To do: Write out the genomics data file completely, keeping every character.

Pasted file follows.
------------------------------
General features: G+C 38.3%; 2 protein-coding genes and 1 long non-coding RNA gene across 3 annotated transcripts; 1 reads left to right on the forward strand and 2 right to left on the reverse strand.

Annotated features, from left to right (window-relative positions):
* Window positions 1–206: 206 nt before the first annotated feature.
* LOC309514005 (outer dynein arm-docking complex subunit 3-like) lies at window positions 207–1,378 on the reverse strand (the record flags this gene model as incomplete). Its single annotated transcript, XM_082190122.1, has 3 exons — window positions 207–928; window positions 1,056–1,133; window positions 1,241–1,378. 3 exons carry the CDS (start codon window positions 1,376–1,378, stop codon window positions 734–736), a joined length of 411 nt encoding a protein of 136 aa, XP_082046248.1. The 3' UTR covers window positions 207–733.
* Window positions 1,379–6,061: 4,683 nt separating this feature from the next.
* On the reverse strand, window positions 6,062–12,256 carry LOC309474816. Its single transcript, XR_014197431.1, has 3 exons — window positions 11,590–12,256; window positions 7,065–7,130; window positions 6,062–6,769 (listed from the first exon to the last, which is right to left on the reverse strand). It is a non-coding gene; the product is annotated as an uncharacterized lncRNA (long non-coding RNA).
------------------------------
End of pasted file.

General features: G+C 38.3%; 2 protein-coding genes and 1 long non-coding RNA gene across 3 annotated transcripts; 1 reads left to right on the forward strand and 2 right to left on the reverse strand.

Annotated features, from left to right (window-relative positions):
* Window positions 1–206: 206 nt before the first annotated feature.
* LOC309514005 (outer dynein arm-docking complex subunit 3-like) lies at window positions 207–1,378 on the reverse strand (the record flags this gene model as incomplete). Its single annotated transcript, XM_082190122.1, has 3 exons — window positions 207–928; window positions 1,056–1,133; window positions 1,241–1,378. 3 exons carry the CDS (start codon window positions 1,376–1,378, stop codon window positions 734–736), a joined length of 411 nt encoding a protein of 136 aa, XP_082046248.1. The 3' UTR covers window positions 207–733.
* Window positions 1,379–6,061: 4,683 nt separating this feature from the next.
* On the reverse strand, window positions 6,062–12,256 carry LOC309474816. Its single transcript, XR_014197431.1, has 3 exons — window positions 11,590–12,256; window positions 7,065–7,130; window positions 6,062–6,769 (listed from the first exon to the last, which is right to left on the reverse strand). It is a non-coding gene; the product is annotated as an uncharacterized lncRNA (long non-coding RNA).